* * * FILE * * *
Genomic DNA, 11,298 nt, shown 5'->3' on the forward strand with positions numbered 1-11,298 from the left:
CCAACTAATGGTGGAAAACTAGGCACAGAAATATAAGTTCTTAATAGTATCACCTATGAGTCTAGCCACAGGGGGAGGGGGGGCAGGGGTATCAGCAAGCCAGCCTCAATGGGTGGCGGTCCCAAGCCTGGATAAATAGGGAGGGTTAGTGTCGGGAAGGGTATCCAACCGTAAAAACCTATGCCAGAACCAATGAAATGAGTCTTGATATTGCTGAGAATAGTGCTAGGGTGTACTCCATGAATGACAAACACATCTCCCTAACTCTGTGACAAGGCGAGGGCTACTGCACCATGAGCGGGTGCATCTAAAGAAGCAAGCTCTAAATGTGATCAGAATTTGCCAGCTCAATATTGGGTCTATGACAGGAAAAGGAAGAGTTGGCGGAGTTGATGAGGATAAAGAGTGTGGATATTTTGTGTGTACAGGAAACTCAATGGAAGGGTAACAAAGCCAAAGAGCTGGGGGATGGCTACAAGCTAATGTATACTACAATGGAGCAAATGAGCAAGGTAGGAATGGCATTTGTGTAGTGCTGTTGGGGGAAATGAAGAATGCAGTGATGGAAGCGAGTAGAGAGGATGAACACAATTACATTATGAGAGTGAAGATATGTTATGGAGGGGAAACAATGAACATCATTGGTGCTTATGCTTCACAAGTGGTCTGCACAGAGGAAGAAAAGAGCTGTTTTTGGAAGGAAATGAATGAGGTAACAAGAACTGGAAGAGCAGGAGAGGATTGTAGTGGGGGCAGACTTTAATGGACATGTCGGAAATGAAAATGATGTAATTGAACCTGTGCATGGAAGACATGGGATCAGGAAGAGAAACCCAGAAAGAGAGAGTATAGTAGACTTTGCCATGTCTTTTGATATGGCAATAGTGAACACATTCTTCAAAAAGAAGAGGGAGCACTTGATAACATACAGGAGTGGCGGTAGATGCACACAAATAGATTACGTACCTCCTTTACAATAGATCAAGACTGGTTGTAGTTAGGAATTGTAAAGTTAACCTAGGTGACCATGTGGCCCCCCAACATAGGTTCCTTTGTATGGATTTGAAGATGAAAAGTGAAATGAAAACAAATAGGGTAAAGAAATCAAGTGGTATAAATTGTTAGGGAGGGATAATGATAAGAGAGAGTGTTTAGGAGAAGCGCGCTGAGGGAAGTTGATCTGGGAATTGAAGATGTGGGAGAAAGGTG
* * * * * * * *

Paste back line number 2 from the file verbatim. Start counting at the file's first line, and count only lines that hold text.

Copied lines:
CCAACTAATGGTGGAAAACTAGGCACAGAAATATAAGTTCTTAATAGTATCACCTATGAGTCTAGCCACAGGGGGAGGGGGGGCAGGGGTATCAGCAAGCCAGCCTCAATGGGTGGCGGTCCCAAGCCTGGATAAATAGGGAGGGTTAGTGTCGGGAAGGGTATCCAACCGTAAAAACCTATGCCAGAACCAATGAAATGAGTCTTGATATTGCTGAGAATAGTGCTAGGGTGTACTCCATGAATGACAAACACATCTCCCTAACTCTGTGACAAGGCGAGGGCTACTGCACCATGAGCGGGTGCATCTAAAGAAGCAAGCTCTAAATGTGATCAGAATTTGCCAGCTCAATATTGGGTCTATGACAGGAAAAGGAAGAGTTGGCGGAGTTGATGAGGATAAAGAGTGTGGATATTTTGTGTGTACAGGAAACTCAATGGAAGGGTAACAAAGCCAAAGAGCTGGGGGATGGCTACAAGCTAATGTATACTACAATGGAGCAAATGAGCAAGGTAGGAATGGCATTTGTGTAGTGCTGTTGGGGGAAATGAAGAATGCAGTGATGGAAGCGAGTAGAGAGGATGAACACAATTACATTATGAGAGTGAAGATATGTTATGGAGGGGAAACAATGAACATCATTGGTGCTTATGCTTCACAAGTGGTCTGCACAGAGGAAGAAAAGAGCTGTTTTTGGAAGGAAATGAATGAGGTAACAAGAACTGGAAGAGCAGGAGAGGATTGTAGTGGGGGCAGACTTTAATGGACATGTCGGAAATGAAAATGATGTAATTGAACCTGTGCATGGAAGACATGGGATCAGGAAGAGAAACCCAGAAAGAGAGAGTATAGTAGACTTTGCCATGTCTTTTGATATGGCAATAGTGAACACATTCTTCAAAAAGAAGAGGGAGCACTTGATAACATACAGGAGTGGCGGTAGATGCACACAAATAGATTACGTACCTCCTTTACAATAGATCAAGACTGGTTGTAGTTAGGAATTGTAAAGTTAACCTAGGTGACCATGTGGCCCCCCAACATAGGTTCCTTTGTATGGATTTGAAGATGAAAAGTGAAATGAAAACAAATAGGGTAAAGAAATCAAGTGGTATAAATTGTTAGGGAGGGATAATGATAAGAGAGAGTGTTTAGGAGAAGCGCGCTGAGGGAAGTTGATCTGGGAATTGAAGATGTGGGAGAAAGGTG